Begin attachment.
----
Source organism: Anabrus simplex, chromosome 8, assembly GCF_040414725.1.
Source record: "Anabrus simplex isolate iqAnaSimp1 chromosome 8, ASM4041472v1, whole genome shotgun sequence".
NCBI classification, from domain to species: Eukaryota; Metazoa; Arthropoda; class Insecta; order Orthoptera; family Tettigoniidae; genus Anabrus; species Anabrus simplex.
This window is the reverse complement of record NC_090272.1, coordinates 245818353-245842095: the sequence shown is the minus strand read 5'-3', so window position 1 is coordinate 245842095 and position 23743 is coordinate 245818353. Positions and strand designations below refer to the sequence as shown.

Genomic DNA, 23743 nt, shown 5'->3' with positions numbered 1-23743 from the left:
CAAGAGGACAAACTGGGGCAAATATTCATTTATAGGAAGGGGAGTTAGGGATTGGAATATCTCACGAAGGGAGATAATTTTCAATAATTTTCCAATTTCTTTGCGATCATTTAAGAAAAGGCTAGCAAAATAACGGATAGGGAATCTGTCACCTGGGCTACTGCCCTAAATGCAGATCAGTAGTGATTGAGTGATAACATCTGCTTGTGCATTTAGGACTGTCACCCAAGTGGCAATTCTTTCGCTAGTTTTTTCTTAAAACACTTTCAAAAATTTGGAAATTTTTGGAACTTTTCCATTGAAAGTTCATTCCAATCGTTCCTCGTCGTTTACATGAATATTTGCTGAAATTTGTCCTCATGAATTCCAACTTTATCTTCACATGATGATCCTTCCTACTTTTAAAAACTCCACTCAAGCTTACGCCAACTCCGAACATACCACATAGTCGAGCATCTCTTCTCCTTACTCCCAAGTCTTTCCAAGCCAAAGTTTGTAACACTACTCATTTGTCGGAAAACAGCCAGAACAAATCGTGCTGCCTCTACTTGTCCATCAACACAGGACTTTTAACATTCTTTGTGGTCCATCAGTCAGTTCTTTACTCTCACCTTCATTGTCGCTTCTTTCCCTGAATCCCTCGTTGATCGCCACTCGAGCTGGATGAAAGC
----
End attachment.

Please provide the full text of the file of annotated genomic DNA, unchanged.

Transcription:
Source organism: Anabrus simplex, chromosome 8, assembly GCF_040414725.1.
Source record: "Anabrus simplex isolate iqAnaSimp1 chromosome 8, ASM4041472v1, whole genome shotgun sequence".
NCBI classification, from domain to species: Eukaryota; Metazoa; Arthropoda; class Insecta; order Orthoptera; family Tettigoniidae; genus Anabrus; species Anabrus simplex.
This window is the reverse complement of record NC_090272.1, coordinates 245818353-245842095: the sequence shown is the minus strand read 5'-3', so window position 1 is coordinate 245842095 and position 23743 is coordinate 245818353. Positions and strand designations below refer to the sequence as shown.

Genomic DNA, 23743 nt, shown 5'->3' with positions numbered 1-23743 from the left:
CAAGAGGACAAACTGGGGCAAATATTCATTTATAGGAAGGGGAGTTAGGGATTGGAATATCTCACGAAGGGAGATAATTTTCAATAATTTTCCAATTTCTTTGCGATCATTTAAGAAAAGGCTAGCAAAATAACGGATAGGGAATCTGTCACCTGGGCTACTGCCCTAAATGCAGATCAGTAGTGATTGAGTGATAACATCTGCTTGTGCATTTAGGACTGTCACCCAAGTGGCAATTCTTTCGCTAGTTTTTTCTTAAAACACTTTCAAAAATTTGGAAATTTTTGGAACTTTTCCATTGAAAGTTCATTCCAATCGTTCCTCGTCGTTTACATGAATATTTGCTGAAATTTGTCCTCATGAATTCCAACTTTATCTTCACATGATGATCCTTCCTACTTTTAAAAACTCCACTCAAGCTTACGCCAACTCCGAACATACCACATAGTCGAGCATCTCTTCTCCTTACTCCCAAGTCTTTCCAAGCCAAAGTTTGTAACACTACTCATTTGTCGGAAAACAGCCAGAACAAATCGTGCTGCCTCTACTTGTCCATCAACACAGGACTTTTAACATTCTTTGTGGTCCATCAGTCAGTTCTTTACTCTCACCTTCATTGTCGCTTCTTTCCCTGAATCCCTCGTTGATCGCCACTCGAGCTGGATGAAAGC